'The obsession that so many planners have with identifying those 1-2"insights" is a constant source of bemusement. I don't know where the practice of boiling down sacred diamonds (almost mystical in nature) stems from, but it seems ridiculous..'
I've pondered this too for some time. Probably trying to boil my own sacred diamond.
In fact, they have distilled the thinking into a four step 'manifesto' a la the Agile Software development creed.
1 - Collaboration & conversation over strategy decks & documentation
2 - Simplicity of purpose over 'sacred' consumer insights
3 - Testing hypotheses over long-winded research & deduction
4 - Responding to change over following a plan
I'm buying all of the above but would probably argue that there is one insight that definitely does matter.
And one which benefits from remaining un-changed and un-iterated.
This is the brand insight.
And it alludes to, and expands upon point 2 of the above.
What is this brand for?
The following paraphrases Umair Haque in chapter 6 of The New Capitalist Manifesto.
[note: jeez, how many manifesto's can i have in one post?]
How does this brand/company and their product/service have a tangible, meaningful and eduring positive impact on people, communities and society?
How does it make us fitter, healthier, smarter and better connected?
What value does it create?
What is the dramatic difference it makes?
Crack that insight and decisions about what to DO and COMMUNICATE are easy.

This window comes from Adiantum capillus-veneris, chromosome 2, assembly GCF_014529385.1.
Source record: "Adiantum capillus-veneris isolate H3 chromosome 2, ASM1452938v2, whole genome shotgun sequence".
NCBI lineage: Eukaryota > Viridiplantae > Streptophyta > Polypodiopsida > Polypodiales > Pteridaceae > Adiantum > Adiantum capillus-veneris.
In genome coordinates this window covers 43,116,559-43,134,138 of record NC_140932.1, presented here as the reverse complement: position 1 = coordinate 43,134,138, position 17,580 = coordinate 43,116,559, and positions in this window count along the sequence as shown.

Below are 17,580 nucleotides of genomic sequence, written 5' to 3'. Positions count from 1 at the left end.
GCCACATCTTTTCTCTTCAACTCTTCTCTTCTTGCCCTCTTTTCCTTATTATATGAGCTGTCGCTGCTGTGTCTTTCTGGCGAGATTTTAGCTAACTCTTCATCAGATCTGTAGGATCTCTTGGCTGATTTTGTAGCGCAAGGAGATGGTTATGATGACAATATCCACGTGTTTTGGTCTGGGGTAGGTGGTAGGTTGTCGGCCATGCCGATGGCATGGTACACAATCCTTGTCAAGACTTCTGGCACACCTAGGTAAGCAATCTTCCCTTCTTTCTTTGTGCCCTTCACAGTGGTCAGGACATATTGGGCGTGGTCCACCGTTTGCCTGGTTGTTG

One insight to rule them all?
That's the diamond that needs boiling down.
Thursday, March 03, 2011
It's more often than not that those micro-interactions - the small details - are the things that add the flavour to an experience.
The tiny bits. The nice-to-haves. The little hidden extras.
The extra 1% that makes it different and/or remarkable.
The extra 1% that the others don't do.
The sparkle that separates the merely very good from the awesome.
The things you are likely to pass along.
That's why this little function on the ipod (the O) that you are given to guide you round the awesome MONA, the Museum of Old and New Art in Hobart tickled me.
Want the full critic-friendly details on a particular exhibit?
Hit the ArtWank button, obviously.
It could have just read 'info' and been ok.
[note: Delicate flowers who are likely to be offended by colourful language would be advised to steer clear of the subterranean underworld that is MONA.
There's plenty more and bigger confrontational material contained within.
Wee-wee and poo being recurring themes to name but two.]
MONA is the pet project of Tasmanian businessman David Walsh who commissioned architects Fender Katsalidis to design the museum, then filled the space with his own personal collection.
A mathematician by trade, Walsh made part of his fortune gambling (he cracked a formula that worked over and over) and built MONA on the site of the Moorilla Winery, which he also owns.
His fingerprints are all over that too, Moorilla also produce there own craft beers with the tagline 'not for bogans'.